Along with the increasing popularity of Citizen Observatories, there is also emerging evidence of difficulties with their implementation. Co-design approaches can help ensure success from the start of the initiative.
There is no one perfect method or blueprint for co-designing Citizen Observatories. Rather, the appropriateness of a given approach depends on the conditions, resources and purpose (i.e., data collection versus social change) of the new observatory. Nevertheless, most co-design approaches that have been applied to Citizen Observatories share some fundamental principles, such as including different stakeholder perspectives when defining the goal of a Citizen Observatory and agreeing on the ways of working.
Example from the Ground Truth 2.0 project
Ground Truth 2.0 considers Citizen Observatories to be true social innovations, addressing societal challenges by combining new social practices and technological innovations. The Ground Truth 2.0 co-design methodology was developed to facilitate setting up Citizen Observatories that are meaningful and helpful for (local) stakeholders in achieving impact and change. It combines the social, technological and operational dimensions of a Citizen Observatory in one coherent process. The approach brings relevant actors together, guiding them towards a shared understanding and purpose of their Citizen Observatory. It also tailors digital innovations to enable participants to actively collaborate in the collection, exchange and use of information and knowledge.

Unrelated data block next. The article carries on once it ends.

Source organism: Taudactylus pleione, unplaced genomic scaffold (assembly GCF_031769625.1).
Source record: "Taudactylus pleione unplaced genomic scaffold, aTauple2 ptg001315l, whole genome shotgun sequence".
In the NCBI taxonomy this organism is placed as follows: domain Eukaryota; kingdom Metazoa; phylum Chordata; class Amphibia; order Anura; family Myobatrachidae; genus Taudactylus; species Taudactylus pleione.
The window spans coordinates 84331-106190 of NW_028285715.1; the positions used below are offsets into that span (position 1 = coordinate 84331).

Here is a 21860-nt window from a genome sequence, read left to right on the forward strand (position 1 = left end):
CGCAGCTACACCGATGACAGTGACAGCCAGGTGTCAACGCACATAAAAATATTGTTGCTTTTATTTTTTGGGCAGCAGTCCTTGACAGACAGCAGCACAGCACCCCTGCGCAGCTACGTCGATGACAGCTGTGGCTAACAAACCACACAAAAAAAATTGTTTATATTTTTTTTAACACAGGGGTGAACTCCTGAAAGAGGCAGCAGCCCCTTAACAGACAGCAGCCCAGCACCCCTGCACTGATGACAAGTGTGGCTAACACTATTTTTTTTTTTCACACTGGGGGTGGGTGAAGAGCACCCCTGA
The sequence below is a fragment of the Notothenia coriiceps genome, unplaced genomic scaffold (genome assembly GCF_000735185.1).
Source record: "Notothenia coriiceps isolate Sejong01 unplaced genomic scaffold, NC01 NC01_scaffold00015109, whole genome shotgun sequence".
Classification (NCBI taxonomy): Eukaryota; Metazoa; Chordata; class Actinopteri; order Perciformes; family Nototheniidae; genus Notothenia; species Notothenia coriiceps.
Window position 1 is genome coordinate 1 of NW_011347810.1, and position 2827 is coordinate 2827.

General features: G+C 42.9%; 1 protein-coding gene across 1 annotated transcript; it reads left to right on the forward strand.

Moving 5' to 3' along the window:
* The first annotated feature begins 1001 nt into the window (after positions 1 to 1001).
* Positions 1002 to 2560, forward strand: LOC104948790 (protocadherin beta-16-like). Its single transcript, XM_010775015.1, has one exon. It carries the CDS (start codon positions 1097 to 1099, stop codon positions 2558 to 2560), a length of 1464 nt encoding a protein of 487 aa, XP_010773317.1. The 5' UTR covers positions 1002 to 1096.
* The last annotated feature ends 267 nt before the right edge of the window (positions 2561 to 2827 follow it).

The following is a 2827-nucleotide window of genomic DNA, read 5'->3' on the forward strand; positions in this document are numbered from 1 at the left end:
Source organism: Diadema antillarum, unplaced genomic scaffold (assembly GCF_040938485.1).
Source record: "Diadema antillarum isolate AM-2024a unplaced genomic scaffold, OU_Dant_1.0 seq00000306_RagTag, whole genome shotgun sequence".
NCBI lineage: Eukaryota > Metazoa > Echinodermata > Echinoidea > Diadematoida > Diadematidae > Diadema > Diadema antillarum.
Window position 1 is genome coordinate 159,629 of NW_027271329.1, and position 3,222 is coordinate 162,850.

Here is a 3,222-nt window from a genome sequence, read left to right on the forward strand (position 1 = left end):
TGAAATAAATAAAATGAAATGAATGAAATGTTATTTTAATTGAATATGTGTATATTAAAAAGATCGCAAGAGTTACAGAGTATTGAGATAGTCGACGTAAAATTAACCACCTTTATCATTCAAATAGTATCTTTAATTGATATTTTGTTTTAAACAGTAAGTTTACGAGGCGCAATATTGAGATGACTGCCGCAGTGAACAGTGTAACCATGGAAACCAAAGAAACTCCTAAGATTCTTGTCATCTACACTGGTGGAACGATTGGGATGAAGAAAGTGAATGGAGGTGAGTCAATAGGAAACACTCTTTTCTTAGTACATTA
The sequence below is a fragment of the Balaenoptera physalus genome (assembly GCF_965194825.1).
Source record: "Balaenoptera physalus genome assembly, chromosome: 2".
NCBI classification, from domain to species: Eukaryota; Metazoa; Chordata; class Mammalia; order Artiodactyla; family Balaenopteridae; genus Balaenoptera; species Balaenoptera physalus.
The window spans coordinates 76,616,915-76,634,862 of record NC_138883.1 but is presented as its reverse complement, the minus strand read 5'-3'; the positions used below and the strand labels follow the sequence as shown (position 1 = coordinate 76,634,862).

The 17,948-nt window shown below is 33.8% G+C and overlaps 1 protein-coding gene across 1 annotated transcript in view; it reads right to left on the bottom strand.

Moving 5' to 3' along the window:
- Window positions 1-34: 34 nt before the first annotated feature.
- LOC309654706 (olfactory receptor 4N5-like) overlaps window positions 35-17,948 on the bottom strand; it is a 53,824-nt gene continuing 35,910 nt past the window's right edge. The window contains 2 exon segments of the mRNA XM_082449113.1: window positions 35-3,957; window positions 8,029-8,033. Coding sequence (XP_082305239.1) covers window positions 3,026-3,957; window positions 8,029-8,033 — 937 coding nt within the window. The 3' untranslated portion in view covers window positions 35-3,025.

The Ground Truth 2.0 co-design methodology is adaptable to different geographical contexts, social settings and environmental issues. It has been successfully used in four European and two African countries, producing meaningful results in settings ranging from rural Zambia to urban Belgium.
Example from the Making Sense project
The Making Sense, project aimed to achieve action and change through a design research and co-creation approach. The project invited local communities to use open source software, open-source hardware, digital maker practices and open-source design to address pressing environmental problems.
Making Sense utilised a conceptual and methodological framework (see image below) to provide citizens and communities with the tools they need to enhance the community’s everyday environmental awareness. The stages and principles in the framework serve as a guide to help participants know what is happening at all points in the process. They are specifically geared towards supporting collaborative working methods and community action. The stages of the framework provide an idea of who is involved at which point, what usually happens at that time, and key objectives or milestones to be achieved at each stage so that you know when to move on. The four principles lie at the heart of the process, governing the ethics of the project as a whole. They are intended to serve as a guide for participants in all stages of the project.
The steps are: Scoping, Community Building, Planning, Sensing, Awareness, Action, Reflect and Legacy. The cross-cutting principles are Co-creation, Empowerment, Openness, and Change-making.
The Making Sense framework, showing eight steps and four cross-cutting principles